The following guest post comes from Kristelia Garcia, a Visiting Fellow at Yale Law School, and a Visiting Associate Professor at George Washington Law School. She’s also a former executive at both MySpace Music and Universal Music Group.
[DMN Update: US Federal Court judge Denise Cote has just ruled that Pandora direct licensing deals are a violation of law. More on that here.]
In June 2012, DMN reported a new, private licensing deal between Clear Channel and Big Machine. That deal shook up the industry by doing two significant and unprecedented things: first, it circumvented the statutory license, and SoundExchange, for the first time ever. Second, it established a terrestrial performance right – a right that not only doesn’t exist under the current copyright laws, but which has been hotly contested in the music industry for decades.
DMN has reported on a series of copycat deals since that initial deal, all with smaller, independent labels like Glassnote and Fearless.
Then last week, the first major label deal came down when Warner Music Group and Clear Channel announced a “wide-ranging strategic alliance” in which Warner “will share in revenue from all platforms.” The deal covers all Warner artists across all Clear Channel platforms, including all of its broadcast radio stations and its iHeartRadio digital service.
The fact that these private deals are happening at all points to serious problems with the statutory regime, originally put in place by Congress to make content licensing easier and more efficient.
To the contrary, broadcasters and record labels have demonstrated that they can do better on their own, both in terms of cost savings and promotional advantage.
First, the cost savings: Under the terms of the private deals, both performance royalties – digital and terrestrial (the latter of which doesn’t even exist under the statutory license) – are paid directly from the broadcaster to the record label. This potentially saves the parties money on two simultaneous fronts:
(1) they save on SoundExchange’s administrative fee; and
(2) they save on the statutory license’s direct-to-artist payment requirement.
(The statutory license requires a portion of royalties collected be paid directly to songwriters, recording artists, musicians and vocalists. Private deals avoid this payment altogether).
As for promotion, record labels stand to gain a potential promotional advantage for their artists in the form of increased feature opportunities on the platform, while broadcasters may benefit from early and exclusive content.
So to recap: we’re seeing cost savings for broadcasters and labels, and better promotion for artists – so what’s the problem?
Unfortunately, there are several, and they affect the very parties the system is intended to protect: artists and the small guy.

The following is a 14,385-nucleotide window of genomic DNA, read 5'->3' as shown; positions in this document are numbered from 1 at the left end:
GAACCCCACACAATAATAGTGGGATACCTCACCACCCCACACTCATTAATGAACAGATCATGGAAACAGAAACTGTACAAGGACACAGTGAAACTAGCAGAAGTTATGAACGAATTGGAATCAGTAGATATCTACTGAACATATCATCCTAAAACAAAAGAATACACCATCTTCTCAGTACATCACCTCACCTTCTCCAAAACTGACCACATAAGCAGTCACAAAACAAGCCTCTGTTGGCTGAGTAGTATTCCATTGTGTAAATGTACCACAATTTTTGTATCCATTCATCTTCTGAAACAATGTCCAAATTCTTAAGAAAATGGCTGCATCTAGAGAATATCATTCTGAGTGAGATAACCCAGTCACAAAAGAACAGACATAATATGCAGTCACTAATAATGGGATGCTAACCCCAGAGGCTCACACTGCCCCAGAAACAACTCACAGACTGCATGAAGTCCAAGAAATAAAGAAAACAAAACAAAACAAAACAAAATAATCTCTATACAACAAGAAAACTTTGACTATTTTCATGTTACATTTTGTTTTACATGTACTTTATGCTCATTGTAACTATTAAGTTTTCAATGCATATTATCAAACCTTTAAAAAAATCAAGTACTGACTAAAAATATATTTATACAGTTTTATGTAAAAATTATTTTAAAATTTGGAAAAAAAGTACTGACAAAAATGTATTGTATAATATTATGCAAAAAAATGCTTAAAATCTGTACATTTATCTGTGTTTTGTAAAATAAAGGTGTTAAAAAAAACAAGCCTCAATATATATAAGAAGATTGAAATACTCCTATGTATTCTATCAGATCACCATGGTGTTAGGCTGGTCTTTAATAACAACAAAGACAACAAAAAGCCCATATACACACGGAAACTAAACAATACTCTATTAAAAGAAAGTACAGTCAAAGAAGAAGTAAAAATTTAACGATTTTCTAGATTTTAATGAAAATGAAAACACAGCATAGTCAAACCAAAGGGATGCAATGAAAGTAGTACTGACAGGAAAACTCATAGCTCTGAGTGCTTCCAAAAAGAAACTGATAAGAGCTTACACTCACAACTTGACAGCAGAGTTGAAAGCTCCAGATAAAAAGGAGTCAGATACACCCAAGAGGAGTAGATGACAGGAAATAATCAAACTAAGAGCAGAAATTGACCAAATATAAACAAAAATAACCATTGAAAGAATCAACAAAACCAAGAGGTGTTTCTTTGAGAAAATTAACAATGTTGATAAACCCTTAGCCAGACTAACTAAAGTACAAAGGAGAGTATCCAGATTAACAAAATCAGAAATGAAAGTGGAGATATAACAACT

For one thing, payments that go directly from broadcaster to record label bypass artists, leaving them to collect solely under the terms of their recording agreements (which often leave unrecouped artists with nothing). Under the statutory license, artists are paid directly, regardless of recoup status.
In a rare moment of clarity, Congress recognized the divergence of interests between labels and artists, and put these protections in place specifically to keep artists from getting cheated out of their cut, but now the private deals are cutting them out anyway.
Another problem with these private deals has to do with rate setting. Because terrestrial performance rights do not yet exist, there is no statutory rate for them. By being “first to market” with a rate, Clear Channel and Big Machine (and the other private dealmakers) can significantly influence the future rate by presenting their private valuation as a “market” rate (after all, theirs is the only terrestrial performance rate for the CRB to look to).
Next, as more and more parties opt out of the statutory license (and, by extension, SoundExchange), the parties left behind suffer under a SoundExchange that is both poorer (since it is now both collecting fewer revenues in the form of admin fees), and weaker (since it now represents less content, and so presents less value to potential licensees).
Is it worth it for a broadcaster to do a blanket deal with SoundExchange if they’re going to have to do a separate deal with Warner, and Big Machine, and Glassnote, and so on?
Finally, as more and more players opt into private deals, the value of those deals themselves is diminished – think about the Big Machine artists who have given up their direct royalty payments in anticipation of getting special promotional treatment from Clear Channel, only to now find the full roster of Warner artists join the fray? And now that the full Warner roster is on board, how valuable is it for another label to join up? How many artists can Clear Channel “feature” before the privilege loses its value?
This is the problem with the bandwagon effect – you’re damned if you do, and damned if you don’t.
This doesn’t mean all hope is lost. A couple of modestamendments could allow private dealmaking – and the efficiency it brings for some parties – to continue, without harming artists or misrepresenting market rates. With Register of Copyrights Maria Pallante calling for a full rewrite of the copyright laws, the time to push for these artist protections is now.